10.   I know a lot about things that interest me, like Haida Gwaii, death, and David Foster Wallace
9.    All my body cells know about the cold in the South End of Winnipeg in the 60s.  

Friday, 20 March 2015

G's Twenty

G. was the member who suggested this prompt from Lois Peterson's book, 101-and more-Writing Exercises to Get You Started & Keep You Going.

Prompt: Write a list of 20 things you know a lot about.

I'm sending the first list I wrote when I pulled this exercise as a free writing prompt.
  1. Teaching
  2. Afghanistan
  3. Travelling by myself
  4. Motherhood
  5. Being an immigrant
  6. Tibetan Buddhism
  7. Hippies
  8. Meditation
  9. Living in conservative communities
  10. Owning a house
  11. Raising Zebra Finches
  12. The Virtues Project
  13. Henry VIII and Hampton Court
  14. The Holocaust
  15. Living in a strata
  16. Dogs and cats
  17. Hitchhiking 
  18. Anxiety
  19. Addiction to alcohol
  20. Films

Tara's Twenty

Another contribution to the prompt from Lois Peterson's book, "Write a list of 20 things you know a lot about."

From Tara:

For my 20 things I know a lot about, here they are:

1.     Cats 
2.    Phantom of fhe Opera 
3.    Andrew Lloyd Webber 
4.    Needlework 
5.    History of Gosselin Geneology & Trivia 
6.    History Of Chouinard Geneaology & Trivia 
7.    Lucy Maud Montgomery 
8.    Opera 
9.    History Of Paris 
10.  History Of England 
11.  The English Poets 
12.  Cultural Anthropology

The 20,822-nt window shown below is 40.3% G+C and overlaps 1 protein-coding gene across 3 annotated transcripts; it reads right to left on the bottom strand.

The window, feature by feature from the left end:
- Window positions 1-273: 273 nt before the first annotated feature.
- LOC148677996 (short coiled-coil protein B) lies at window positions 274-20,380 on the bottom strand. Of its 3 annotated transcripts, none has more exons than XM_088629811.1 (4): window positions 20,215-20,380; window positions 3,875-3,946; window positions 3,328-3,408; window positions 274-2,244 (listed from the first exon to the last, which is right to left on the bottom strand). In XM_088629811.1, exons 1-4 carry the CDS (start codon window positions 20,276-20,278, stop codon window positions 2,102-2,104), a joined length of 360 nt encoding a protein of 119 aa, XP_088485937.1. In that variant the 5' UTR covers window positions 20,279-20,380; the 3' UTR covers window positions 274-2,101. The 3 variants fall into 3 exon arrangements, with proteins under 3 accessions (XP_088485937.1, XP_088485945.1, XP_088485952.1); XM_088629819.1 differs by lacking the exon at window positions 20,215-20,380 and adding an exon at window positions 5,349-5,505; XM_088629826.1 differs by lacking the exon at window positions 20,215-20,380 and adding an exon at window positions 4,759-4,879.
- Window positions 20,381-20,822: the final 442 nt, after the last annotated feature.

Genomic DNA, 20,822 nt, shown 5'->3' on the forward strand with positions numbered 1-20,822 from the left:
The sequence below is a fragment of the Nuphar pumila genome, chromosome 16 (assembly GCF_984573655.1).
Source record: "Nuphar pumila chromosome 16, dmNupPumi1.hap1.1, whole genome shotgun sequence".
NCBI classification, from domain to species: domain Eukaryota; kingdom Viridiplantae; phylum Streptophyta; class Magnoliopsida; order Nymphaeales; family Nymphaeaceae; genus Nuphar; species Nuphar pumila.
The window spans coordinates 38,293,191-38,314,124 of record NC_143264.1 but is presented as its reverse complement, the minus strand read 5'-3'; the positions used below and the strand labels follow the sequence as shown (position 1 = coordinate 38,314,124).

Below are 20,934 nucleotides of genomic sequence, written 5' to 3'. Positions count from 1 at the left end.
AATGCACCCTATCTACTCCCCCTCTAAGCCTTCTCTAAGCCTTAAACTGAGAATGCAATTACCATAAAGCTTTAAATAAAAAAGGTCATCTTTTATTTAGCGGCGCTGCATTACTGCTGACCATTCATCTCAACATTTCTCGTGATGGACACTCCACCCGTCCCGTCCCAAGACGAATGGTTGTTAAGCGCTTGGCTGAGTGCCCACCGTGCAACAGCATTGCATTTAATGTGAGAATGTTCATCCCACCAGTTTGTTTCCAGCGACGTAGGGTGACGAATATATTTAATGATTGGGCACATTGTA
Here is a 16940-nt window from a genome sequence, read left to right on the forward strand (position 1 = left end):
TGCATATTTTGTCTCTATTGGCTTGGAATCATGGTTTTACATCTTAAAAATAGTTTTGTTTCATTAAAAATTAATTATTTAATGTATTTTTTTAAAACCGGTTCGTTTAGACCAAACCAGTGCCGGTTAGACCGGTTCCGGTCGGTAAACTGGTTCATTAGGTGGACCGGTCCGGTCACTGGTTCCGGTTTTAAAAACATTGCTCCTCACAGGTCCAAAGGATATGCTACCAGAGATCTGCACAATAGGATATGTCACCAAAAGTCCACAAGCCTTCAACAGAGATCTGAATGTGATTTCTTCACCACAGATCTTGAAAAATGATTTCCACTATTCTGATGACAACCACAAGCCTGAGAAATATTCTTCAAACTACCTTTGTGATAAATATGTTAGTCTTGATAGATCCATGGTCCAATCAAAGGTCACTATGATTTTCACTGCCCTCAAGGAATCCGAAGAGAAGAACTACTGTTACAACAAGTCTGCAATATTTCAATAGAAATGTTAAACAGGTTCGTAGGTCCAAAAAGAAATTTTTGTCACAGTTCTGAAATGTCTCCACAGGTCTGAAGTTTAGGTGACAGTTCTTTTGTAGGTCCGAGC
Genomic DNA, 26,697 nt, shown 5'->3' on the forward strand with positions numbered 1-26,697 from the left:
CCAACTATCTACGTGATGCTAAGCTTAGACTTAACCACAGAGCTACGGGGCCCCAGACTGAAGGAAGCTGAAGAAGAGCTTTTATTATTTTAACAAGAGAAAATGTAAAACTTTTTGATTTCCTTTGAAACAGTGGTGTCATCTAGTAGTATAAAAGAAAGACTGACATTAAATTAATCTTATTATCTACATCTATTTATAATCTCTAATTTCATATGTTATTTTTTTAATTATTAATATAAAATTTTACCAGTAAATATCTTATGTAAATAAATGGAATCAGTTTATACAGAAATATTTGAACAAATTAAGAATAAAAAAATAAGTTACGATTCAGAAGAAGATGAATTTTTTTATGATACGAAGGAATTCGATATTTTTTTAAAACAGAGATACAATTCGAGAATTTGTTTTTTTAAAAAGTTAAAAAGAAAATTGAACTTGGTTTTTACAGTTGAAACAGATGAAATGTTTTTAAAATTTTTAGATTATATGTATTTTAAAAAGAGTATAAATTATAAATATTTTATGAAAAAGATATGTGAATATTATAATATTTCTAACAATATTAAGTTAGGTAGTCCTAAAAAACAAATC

13.  William Shakespeare 
14.  Star Trek 
15.  Sherlock Holmes 
16.  Anne Of Green Gables series 
17.  Harry Potter series 
18.  Tigers 
19.  Animals from Africa 
20.  Bears

Saturday, 14 March 2015

Mary's Twenty Things

At Grind Writers today we wrote to a prompt which came from Lois Peterson's 101 & More Writing Exercises

Exercise #18, pg. 11. Prompt: Make a list of 20 things that you know a lot about.

  1. Identifying West Coast weeds (as opposed to vegetables or flowers)
  2. The smell of the Pacific Ocean
  3. Mixed media techniques
  4. Myers Briggs personality type
  5. How to visit someone in hospital
  6. Planning workshops, leading meetings
  7. Labyrinths
  8. Cooking soup from whatever you have around
  9. bglttti2sqq issues
  10. Being friendly
  11. Unitarian churches
  12. Kitsilano
  13. The smell of a boy-child's scalp after sweating
  14. How to set up a Google group
  15. Pagan rituals
  16. Ecological despair
  17. Housing co-ops—plus, minus, and interesting
  18. Great arts and culture opportunities in Vancouver for free or cheap
  19. Traffic circle gardens
  20. Being mary/merry

Wednesday, 4 March 2015


Please email before you attend the first time. We sometimes have out-trips and are not at the Grind:

Grind Writers – Meeting Dates 2015
Note we skip any long weekends and go to the following week
Jan 10

July 11
Jan 25
July 26
Feb 14
Aug 8
Mar 1
Aug 23
Mar 14
(Labour Day Sept 7)
Sept 12
Mar 29
Sept 27
(Easter April 5)
Apr 11
(Thanksg. Oct 12)
Oct 17
Apr 26
Nov 1
May 9
Nov 14
Victoria Day May 18)
May 24
Nov 29
June 6
Dec 12
June 21